Do they best the Legacy Aeris, or Legacy V, or the best Gamut’s, or Nolas - no, nothing does - but, virtually everything else mentioned in this thread.
And... importantly... there is no risk in trying them - to prove it.
I second noble100's comment. If you are near a metro area, you should be able to get some listening time at a few dealers and get an idea of what you like.
Your subs aren't the worst, but not the best for high fidelity reproduction.
Once you have settled upon a speaker, you should consider an upgrade in the future.
Your amp is no slouch and should be able to power most speakers. In fact, I would consider it a keeper.
I've recommended these a couple of times around here... The very big problem is that its a kit. I've been designing and building speakers for years. I've known and sat in front of countless speakers with their designers. These would be hard to touch for under $6000 in production, but you'll need to finish them.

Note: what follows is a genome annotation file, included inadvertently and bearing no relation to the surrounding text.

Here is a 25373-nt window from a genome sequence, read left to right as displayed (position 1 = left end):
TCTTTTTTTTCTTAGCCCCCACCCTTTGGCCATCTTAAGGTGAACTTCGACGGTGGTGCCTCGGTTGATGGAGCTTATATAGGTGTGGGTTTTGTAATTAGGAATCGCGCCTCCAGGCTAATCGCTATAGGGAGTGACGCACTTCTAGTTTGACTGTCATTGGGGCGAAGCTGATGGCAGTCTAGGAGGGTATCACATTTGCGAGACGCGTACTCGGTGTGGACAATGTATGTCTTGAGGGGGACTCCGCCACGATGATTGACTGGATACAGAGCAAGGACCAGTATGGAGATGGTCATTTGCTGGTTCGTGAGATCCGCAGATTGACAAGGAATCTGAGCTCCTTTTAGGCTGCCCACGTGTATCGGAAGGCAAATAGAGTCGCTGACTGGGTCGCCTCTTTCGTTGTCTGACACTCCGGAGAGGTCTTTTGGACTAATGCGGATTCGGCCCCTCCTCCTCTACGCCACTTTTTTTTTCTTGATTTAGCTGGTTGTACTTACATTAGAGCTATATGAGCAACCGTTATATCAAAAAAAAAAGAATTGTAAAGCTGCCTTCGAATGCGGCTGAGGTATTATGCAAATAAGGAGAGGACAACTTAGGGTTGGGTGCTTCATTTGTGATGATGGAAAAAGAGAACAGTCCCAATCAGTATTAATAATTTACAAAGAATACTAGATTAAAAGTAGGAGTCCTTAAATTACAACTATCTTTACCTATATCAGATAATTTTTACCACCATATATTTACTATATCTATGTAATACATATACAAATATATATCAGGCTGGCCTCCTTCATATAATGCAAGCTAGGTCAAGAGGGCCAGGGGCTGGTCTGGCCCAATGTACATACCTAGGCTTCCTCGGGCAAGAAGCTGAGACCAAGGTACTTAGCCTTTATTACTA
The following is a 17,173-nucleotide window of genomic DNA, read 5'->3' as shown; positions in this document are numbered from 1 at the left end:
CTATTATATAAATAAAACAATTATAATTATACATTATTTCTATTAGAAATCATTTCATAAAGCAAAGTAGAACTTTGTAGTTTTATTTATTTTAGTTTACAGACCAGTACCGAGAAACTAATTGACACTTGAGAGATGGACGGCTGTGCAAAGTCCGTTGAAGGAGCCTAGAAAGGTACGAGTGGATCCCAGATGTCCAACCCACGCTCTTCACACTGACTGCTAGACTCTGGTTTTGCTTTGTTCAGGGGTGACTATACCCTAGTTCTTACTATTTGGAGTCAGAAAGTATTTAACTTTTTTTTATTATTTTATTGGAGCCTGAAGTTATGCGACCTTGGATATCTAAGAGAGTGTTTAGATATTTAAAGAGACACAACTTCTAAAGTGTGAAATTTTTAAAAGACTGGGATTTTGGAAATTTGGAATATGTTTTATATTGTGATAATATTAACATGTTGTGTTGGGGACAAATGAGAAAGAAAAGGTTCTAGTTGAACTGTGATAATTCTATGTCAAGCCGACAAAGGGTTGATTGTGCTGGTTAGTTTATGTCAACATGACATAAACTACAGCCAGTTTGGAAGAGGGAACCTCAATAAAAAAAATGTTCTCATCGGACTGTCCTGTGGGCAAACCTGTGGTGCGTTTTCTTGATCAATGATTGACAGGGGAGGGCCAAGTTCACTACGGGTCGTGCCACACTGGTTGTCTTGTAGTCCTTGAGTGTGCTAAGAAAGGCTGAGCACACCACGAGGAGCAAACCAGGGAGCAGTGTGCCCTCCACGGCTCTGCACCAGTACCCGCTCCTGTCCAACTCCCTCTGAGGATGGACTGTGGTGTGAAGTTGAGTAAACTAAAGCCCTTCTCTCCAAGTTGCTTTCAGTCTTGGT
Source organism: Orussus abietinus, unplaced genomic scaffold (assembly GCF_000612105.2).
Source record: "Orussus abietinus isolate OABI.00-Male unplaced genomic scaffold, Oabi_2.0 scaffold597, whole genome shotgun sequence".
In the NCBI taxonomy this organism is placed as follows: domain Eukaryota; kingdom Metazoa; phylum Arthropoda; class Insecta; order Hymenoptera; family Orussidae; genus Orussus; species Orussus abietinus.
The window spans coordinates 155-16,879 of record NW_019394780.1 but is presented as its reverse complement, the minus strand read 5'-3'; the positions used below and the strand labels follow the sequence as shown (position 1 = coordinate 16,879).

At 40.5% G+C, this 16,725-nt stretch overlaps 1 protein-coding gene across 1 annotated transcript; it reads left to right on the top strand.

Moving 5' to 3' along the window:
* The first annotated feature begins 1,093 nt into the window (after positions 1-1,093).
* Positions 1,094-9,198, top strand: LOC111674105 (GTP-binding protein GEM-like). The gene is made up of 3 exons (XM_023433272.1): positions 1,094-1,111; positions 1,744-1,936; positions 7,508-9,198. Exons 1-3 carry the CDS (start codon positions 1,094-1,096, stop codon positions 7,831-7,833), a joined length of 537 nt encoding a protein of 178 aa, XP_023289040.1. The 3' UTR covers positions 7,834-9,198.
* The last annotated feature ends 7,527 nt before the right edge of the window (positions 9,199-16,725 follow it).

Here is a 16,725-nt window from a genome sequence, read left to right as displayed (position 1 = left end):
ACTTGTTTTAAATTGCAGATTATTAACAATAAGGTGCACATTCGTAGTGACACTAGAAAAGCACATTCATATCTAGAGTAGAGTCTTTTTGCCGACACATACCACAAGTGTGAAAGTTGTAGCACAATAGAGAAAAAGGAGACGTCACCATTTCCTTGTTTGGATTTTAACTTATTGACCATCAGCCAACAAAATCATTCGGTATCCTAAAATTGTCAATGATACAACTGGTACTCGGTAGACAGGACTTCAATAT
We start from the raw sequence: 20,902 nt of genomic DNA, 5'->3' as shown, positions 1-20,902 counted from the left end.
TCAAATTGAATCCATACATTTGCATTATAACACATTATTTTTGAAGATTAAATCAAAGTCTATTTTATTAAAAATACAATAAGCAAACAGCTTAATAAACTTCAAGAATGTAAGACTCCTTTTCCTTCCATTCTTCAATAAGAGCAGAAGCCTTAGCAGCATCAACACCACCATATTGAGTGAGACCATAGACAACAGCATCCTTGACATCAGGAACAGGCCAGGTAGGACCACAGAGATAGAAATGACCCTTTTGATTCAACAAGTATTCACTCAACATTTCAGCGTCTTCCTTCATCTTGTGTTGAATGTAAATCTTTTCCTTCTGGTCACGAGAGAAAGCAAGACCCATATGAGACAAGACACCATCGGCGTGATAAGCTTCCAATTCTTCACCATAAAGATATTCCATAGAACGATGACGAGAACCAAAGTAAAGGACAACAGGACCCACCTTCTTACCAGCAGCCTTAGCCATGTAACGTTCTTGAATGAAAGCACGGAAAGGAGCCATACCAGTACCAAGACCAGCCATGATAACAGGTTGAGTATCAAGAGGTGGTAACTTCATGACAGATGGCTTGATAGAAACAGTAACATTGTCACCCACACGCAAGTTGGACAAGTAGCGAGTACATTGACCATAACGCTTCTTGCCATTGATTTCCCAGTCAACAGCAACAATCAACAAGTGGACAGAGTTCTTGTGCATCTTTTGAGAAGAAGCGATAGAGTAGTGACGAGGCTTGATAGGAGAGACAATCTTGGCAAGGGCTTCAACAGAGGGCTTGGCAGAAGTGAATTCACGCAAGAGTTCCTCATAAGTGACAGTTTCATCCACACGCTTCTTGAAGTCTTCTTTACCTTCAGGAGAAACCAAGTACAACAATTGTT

Jeff Bagby is the designer, he could easily work for any of the big names out there, these are smooth, detailed and will disappear.
Not too many on Agon would do these because of the labor and a bit of skill needed, but if you're up to it, these are an outstanding value.
I've looked at this kit many times, it sells out regularly, it'll be back in stock in a few days. This kit is all Morel drivers. Driver cost alone is $700 to $800 range...
Jeff did not use any impedance compensation on this kit, that means that it will stray upwards in impedance at certain frequencies, but it won't stray lower. This is a protected Proprietary kit, they won't show schematics or curves without a purchase. I have used the parts included, they are all great sounding. I trust very few speaker designers, including some fairly well known manufactures. Jeff is a solid designer, these will sing.
Hi cwright590, Thanks for the info, I took a look at these drivers. The good news is that the tweeter has a better impedance curve than most. The bad news is that both drivers need to be notched. and you would need some steep slopes and the woofer need Z-comp.. In the end, it could be very good, but it requires some crossover work. If you'd like, your welcome to pm me. If not, I understand, I hope this helps, Tim
I'd wait on speakers until you give the Scan Speak a try, I've looked them over, I'm sure that they are capable a singing....
Here is the basics of what I'd do to these...
I'm not sure if you are running a speaker program or not, but if so, plug this in:
Crossover, 12db L/R on the tweeter @ 2k, impedance at crossover point is 6.3 ohms. You'll need to notch the tweeter 3db from 2k to 4k...